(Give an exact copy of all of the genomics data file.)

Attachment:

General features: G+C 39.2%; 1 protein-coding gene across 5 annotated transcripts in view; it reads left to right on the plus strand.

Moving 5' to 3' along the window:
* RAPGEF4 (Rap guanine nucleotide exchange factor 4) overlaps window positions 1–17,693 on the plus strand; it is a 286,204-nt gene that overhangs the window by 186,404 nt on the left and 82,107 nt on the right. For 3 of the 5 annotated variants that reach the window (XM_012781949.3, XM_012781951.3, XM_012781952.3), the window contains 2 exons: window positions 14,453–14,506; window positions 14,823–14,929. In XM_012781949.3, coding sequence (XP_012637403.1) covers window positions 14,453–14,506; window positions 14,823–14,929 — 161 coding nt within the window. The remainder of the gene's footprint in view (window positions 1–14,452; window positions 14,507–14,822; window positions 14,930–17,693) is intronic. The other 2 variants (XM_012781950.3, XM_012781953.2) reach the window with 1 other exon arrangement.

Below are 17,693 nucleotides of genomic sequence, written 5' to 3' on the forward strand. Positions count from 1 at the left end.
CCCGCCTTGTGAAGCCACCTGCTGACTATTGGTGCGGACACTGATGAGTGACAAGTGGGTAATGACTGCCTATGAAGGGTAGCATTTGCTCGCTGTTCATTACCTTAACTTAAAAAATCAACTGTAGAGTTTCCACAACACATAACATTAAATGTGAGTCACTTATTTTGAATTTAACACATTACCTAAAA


General features: G+C 39.2%; 1 protein-coding gene across 5 annotated transcripts in view; it reads left to right on the plus strand.

Moving 5' to 3' along the window:
* RAPGEF4 (Rap guanine nucleotide exchange factor 4) overlaps window positions 1–17,693 on the plus strand; it is a 286,204-nt gene that overhangs the window by 186,404 nt on the left and 82,107 nt on the right. For 3 of the 5 annotated variants that reach the window (XM_012781949.3, XM_012781951.3, XM_012781952.3), the window contains 2 exons: window positions 14,453–14,506; window positions 14,823–14,929. In XM_012781949.3, coding sequence (XP_012637403.1) covers window positions 14,453–14,506; window positions 14,823–14,929 — 161 coding nt within the window. The remainder of the gene's footprint in view (window positions 1–14,452; window positions 14,507–14,822; window positions 14,930–17,693) is intronic. The other 2 variants (XM_012781950.3, XM_012781953.2) reach the window with 1 other exon arrangement.

Below are 17,693 nucleotides of genomic sequence, written 5' to 3' on the forward strand. Positions count from 1 at the left end.
CCCGCCTTGTGAAGCCACCTGCTGACTATTGGTGCGGACACTGATGAGTGACAAGTGGGTAATGACTGCCTATGAAGGGTAGCATTTGCTCGCTGTTCATTACCTTAACTTAAAAAATCAACTGTAGAGTTTCCACAACACATAACATTAAATGTGAGTCACTTATTTTGAATTTAACACATTACCTAAAA